When early Christian writers used such terms, they may have been thinking like Pharisees and insisting that God would prove to be just. Or they may have been using resurrection imagery to help them with their horror of physical death. They could die in peace with the confidence that they would someday get another life. Note, however, that for many of them this view of another life may have been quite different from the Greek notion of immortality. Instead of being granted by an arbitrary act of God, for Greeks life on the other side of the grave was assured by the persistence of personality, that is, the indestructibility of the soul.

Sometimes the resurrection metaphor was used to identify present realities, such as the possibility of being restored to health after an illness:

The prayer of faith will save the sick, and the Lord will raise them up. (James 5:15)

In writing to the Christian community in Rome, Paul uses the metaphor in talking about living up to the best that is within each person. Sometimes Paul wrote about the followers of Jesus being raised to a new life in the here and now, a life free from the death-dealing tendency to avoid responsibility and accountability.

Therefore we have been buried with him by baptism into death, so that, just as Christ was raised from the dead by the glory of the Father, so we too might walk in newness of life. For if we have been united with him in a death like his, we will certainly be united with him in a resurrection like his. We know that our old self was crucified with him so that the body of sin might be destroyed, and we might no longer be enslaved to sin. For whoever has died is freed from sin. But if we have died with Christ, we believe that we will also live with him. We know that Christ, being raised from the dead, will never die again; death no longer has dominion over him. The death he died, he died to sin, once for all; but the life he lives, he lives to God. So you also must consider yourselves dead to sin and alive to God in Christ Jesus.  (Romans 6:4-11)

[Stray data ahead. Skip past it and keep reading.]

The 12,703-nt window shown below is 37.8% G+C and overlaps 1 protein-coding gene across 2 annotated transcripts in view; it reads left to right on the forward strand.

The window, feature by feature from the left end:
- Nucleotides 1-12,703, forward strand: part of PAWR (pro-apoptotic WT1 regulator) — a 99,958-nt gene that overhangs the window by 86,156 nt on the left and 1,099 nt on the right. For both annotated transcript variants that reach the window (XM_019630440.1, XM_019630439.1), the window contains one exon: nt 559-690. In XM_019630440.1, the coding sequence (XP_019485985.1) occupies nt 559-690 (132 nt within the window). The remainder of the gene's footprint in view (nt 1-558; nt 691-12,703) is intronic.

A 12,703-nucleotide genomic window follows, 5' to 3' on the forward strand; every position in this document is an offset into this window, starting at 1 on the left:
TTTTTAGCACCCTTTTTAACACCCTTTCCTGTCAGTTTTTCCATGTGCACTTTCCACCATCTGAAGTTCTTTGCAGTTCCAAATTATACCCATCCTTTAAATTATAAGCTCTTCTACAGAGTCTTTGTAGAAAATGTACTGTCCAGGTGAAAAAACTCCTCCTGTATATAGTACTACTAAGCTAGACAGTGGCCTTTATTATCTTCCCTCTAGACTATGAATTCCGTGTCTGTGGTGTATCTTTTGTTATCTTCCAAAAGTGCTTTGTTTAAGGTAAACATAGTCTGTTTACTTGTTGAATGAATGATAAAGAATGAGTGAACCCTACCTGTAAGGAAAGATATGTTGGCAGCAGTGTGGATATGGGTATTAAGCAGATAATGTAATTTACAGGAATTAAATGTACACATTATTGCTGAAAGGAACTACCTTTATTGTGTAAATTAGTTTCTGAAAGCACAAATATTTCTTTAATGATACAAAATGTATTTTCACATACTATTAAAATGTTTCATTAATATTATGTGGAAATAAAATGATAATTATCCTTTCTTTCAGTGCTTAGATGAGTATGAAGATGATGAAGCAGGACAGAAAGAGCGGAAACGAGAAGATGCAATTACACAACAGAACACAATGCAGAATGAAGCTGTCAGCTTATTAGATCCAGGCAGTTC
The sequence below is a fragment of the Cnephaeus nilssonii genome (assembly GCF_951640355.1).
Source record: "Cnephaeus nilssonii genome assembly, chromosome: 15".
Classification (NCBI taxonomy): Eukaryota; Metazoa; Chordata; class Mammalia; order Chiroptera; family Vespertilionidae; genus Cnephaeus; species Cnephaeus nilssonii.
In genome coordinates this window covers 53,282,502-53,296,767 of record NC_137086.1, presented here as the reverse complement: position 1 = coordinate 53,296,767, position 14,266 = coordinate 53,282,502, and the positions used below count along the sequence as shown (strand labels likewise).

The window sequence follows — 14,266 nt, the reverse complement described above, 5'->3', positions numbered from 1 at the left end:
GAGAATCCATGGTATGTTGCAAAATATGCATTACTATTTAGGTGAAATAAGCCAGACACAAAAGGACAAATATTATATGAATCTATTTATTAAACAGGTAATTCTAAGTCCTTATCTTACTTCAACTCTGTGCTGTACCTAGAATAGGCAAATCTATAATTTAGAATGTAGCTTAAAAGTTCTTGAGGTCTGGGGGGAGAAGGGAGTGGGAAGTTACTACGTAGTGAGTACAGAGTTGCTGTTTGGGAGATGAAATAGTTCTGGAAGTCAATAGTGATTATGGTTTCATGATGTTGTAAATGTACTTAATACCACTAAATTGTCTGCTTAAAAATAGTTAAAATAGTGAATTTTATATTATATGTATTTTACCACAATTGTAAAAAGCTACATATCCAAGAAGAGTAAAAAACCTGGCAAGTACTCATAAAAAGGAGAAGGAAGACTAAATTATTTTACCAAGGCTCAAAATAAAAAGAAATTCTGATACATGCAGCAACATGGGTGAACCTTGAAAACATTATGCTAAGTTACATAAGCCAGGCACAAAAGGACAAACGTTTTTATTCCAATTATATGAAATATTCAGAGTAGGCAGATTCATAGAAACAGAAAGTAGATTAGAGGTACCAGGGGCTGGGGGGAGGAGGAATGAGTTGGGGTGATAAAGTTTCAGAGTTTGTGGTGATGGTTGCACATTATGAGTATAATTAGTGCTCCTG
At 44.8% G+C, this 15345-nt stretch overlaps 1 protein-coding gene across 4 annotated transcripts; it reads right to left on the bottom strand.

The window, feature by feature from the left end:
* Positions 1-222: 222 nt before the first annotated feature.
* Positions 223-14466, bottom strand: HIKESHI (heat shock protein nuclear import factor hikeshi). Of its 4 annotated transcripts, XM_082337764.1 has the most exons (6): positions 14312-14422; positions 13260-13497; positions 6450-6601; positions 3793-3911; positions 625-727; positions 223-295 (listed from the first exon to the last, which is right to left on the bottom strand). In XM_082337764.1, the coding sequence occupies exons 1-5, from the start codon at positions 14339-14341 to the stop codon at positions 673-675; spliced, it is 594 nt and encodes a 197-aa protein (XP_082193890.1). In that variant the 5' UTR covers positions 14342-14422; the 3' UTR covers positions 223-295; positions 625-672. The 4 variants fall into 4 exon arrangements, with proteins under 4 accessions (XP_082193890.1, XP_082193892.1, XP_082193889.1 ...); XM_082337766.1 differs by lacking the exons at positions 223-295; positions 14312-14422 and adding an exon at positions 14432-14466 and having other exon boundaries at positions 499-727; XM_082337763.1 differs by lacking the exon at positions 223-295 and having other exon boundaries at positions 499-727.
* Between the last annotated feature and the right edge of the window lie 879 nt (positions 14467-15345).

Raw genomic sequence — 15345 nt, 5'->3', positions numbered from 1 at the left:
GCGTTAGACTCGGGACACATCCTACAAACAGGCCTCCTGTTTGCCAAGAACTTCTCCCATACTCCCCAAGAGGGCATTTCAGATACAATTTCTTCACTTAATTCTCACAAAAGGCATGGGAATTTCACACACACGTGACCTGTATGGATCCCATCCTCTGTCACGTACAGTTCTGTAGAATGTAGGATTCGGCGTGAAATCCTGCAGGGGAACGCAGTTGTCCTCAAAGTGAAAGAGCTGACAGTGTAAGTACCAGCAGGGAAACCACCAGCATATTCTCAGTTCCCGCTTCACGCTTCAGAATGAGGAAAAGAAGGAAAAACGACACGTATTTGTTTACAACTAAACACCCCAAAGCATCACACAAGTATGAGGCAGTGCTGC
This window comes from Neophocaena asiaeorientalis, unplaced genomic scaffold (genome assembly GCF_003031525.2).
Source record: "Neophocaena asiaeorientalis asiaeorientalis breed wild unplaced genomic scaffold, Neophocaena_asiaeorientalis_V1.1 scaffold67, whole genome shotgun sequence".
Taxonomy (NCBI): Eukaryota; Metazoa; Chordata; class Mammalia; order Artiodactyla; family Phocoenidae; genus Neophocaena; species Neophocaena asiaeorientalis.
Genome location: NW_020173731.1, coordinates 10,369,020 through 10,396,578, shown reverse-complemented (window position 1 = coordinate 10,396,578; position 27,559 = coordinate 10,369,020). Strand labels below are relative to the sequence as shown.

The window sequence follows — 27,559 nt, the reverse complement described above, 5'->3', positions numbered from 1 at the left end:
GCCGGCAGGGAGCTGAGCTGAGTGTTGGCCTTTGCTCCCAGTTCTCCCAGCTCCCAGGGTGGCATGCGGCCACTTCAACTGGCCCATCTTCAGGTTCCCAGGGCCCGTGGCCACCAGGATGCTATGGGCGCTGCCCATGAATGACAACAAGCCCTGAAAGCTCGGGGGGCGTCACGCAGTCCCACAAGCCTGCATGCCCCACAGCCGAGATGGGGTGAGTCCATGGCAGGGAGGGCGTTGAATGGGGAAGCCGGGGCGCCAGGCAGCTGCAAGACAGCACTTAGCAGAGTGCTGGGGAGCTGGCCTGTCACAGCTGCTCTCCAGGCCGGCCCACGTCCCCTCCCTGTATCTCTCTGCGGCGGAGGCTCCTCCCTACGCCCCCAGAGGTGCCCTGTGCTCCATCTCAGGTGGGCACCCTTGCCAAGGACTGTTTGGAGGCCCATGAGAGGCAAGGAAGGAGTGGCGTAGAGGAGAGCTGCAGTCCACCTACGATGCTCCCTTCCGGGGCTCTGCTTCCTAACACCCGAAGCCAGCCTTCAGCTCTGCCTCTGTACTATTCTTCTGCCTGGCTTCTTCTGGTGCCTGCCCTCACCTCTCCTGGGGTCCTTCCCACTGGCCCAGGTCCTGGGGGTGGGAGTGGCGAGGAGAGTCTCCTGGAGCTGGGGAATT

The mention of "Christ being raised from death" opens the question of what Paul and the other first century followers of Jesus might have meant by that familiar phrase. Some suppose that they were referring to a fact of history, a resuscitation of Jesus’s corpse. Others would say that God had intervened in history by giving the dead Jesus a new body, that looked something like the old one but was not easily recognized even by his closest friends. This new body had peculiar powers. It could appear and disappear in a moment, could pass through locked doors, and could be in two different places at once. Still others, those who read the final chapters of the gospels with a critical eye, have come to the conclusion that these stories about the risen Christ were originally understood as hymns of praise, poetic expressions of the faithful whose lives had been transformed by their encounter with the Jesus story. This latter view finds substantial support in the writings of Paul, who never mentions an empty tomb and who insists that his encounter with the risen Lord was no different from that the of the first disciples: